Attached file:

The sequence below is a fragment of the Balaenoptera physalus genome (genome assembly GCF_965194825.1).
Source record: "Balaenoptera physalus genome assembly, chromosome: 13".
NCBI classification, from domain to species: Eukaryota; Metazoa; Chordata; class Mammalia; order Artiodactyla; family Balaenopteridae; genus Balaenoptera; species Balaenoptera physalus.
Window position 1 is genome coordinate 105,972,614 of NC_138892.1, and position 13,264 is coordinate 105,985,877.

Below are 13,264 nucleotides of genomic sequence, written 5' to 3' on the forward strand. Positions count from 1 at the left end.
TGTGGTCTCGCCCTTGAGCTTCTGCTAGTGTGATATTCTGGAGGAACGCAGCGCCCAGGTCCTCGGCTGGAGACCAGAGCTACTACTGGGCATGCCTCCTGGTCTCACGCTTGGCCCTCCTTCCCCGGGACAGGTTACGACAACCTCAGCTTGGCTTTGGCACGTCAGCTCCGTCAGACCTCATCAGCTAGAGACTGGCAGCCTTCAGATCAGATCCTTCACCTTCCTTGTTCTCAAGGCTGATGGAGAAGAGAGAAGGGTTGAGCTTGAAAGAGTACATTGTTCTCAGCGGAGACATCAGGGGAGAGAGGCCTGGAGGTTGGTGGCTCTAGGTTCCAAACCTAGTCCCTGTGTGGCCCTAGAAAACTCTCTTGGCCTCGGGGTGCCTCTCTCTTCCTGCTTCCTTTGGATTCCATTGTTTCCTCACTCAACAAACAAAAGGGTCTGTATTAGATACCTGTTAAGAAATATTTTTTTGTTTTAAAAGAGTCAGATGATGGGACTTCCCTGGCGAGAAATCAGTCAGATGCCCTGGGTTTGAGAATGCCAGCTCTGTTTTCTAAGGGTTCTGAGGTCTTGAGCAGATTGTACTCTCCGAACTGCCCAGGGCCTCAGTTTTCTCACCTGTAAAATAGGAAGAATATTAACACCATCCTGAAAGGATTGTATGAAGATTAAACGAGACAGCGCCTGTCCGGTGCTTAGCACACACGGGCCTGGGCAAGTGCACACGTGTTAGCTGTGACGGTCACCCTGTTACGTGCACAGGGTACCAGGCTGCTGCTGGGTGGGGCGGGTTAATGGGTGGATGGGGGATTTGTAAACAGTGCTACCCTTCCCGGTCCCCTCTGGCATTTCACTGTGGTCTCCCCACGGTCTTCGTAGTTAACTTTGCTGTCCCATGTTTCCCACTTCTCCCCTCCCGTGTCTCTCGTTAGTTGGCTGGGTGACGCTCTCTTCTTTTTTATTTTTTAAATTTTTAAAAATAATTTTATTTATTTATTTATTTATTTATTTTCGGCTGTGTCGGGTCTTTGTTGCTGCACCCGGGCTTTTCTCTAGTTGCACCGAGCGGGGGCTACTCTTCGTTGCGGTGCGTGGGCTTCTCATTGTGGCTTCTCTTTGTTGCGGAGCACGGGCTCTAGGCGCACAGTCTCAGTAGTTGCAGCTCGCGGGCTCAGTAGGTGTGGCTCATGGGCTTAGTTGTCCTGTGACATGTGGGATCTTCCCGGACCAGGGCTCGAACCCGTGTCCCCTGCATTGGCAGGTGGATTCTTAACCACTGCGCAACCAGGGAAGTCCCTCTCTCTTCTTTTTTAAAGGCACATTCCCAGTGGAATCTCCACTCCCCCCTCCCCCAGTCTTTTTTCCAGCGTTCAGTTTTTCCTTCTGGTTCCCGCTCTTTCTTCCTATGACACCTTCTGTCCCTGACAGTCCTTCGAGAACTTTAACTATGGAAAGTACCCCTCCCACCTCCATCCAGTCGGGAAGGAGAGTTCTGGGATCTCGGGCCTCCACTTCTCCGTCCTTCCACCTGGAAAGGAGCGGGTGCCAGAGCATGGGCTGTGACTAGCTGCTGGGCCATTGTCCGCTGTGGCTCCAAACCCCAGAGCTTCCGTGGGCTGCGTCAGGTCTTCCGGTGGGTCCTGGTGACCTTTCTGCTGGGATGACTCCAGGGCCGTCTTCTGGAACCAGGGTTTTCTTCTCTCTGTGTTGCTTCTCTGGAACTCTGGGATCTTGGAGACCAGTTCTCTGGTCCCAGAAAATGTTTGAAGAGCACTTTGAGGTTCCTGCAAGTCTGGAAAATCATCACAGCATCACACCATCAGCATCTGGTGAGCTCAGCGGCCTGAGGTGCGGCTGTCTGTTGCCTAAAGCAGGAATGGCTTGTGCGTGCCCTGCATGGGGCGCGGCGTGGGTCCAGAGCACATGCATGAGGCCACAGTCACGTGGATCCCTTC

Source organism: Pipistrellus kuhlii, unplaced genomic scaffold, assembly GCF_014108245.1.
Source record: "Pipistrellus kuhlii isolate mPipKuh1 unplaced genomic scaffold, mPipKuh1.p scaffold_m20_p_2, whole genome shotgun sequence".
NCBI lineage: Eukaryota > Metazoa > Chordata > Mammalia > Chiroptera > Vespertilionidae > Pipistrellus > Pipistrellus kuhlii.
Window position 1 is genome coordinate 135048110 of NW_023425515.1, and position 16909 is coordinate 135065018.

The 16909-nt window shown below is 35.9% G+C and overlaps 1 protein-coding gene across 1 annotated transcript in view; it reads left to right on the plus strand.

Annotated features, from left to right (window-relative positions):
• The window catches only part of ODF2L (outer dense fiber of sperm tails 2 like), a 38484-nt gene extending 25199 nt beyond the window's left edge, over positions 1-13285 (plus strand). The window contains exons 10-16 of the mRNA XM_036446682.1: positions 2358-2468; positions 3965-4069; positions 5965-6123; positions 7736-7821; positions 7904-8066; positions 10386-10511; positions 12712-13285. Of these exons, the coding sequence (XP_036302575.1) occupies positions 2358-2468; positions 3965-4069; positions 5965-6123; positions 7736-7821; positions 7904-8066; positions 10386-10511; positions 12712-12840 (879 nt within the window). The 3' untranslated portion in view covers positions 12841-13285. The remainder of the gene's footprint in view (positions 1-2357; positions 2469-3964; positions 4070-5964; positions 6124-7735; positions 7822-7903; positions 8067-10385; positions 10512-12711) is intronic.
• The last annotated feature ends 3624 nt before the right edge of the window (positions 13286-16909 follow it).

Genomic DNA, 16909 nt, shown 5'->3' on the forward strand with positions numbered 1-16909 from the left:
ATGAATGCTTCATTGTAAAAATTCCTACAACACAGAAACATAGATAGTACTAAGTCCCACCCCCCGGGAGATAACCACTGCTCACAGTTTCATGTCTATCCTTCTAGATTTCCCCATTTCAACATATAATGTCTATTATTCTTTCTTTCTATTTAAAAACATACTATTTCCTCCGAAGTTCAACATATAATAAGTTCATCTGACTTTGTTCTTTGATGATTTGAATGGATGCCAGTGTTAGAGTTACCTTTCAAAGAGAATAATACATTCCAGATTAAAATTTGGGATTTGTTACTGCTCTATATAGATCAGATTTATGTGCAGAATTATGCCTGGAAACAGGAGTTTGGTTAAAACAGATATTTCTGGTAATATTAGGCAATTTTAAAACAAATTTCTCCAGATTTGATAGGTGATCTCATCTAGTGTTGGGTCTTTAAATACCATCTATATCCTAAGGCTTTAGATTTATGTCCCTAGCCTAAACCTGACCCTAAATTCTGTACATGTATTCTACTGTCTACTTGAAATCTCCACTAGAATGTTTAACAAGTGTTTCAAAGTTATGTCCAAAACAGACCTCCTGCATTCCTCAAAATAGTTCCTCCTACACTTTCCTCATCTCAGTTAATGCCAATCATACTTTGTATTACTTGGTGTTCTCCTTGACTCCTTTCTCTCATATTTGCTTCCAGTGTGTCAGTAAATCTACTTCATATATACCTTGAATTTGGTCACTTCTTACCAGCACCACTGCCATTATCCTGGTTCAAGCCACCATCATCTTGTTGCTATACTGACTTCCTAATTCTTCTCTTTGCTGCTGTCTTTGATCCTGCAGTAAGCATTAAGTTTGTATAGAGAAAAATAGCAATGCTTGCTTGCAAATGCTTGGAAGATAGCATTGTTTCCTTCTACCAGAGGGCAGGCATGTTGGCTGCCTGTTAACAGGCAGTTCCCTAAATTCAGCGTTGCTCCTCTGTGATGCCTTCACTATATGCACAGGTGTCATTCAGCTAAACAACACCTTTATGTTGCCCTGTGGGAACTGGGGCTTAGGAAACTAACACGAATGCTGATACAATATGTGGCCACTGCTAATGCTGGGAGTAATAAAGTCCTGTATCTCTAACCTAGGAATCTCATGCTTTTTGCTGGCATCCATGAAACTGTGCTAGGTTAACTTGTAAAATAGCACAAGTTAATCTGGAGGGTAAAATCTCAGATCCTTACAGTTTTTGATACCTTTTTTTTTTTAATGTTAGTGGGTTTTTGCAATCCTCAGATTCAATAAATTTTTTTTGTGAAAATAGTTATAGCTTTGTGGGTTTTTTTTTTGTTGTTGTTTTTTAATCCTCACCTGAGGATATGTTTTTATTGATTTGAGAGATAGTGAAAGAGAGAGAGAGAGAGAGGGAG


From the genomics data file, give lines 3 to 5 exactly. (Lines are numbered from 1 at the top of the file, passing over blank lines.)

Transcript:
NCBI classification, from domain to species: Eukaryota; Metazoa; Chordata; class Mammalia; order Artiodactyla; family Balaenopteridae; genus Balaenoptera; species Balaenoptera physalus.
Window position 1 is genome coordinate 105,972,614 of NC_138892.1, and position 13,264 is coordinate 105,985,877.

Below are 13,264 nucleotides of genomic sequence, written 5' to 3' on the forward strand. Positions count from 1 at the left end.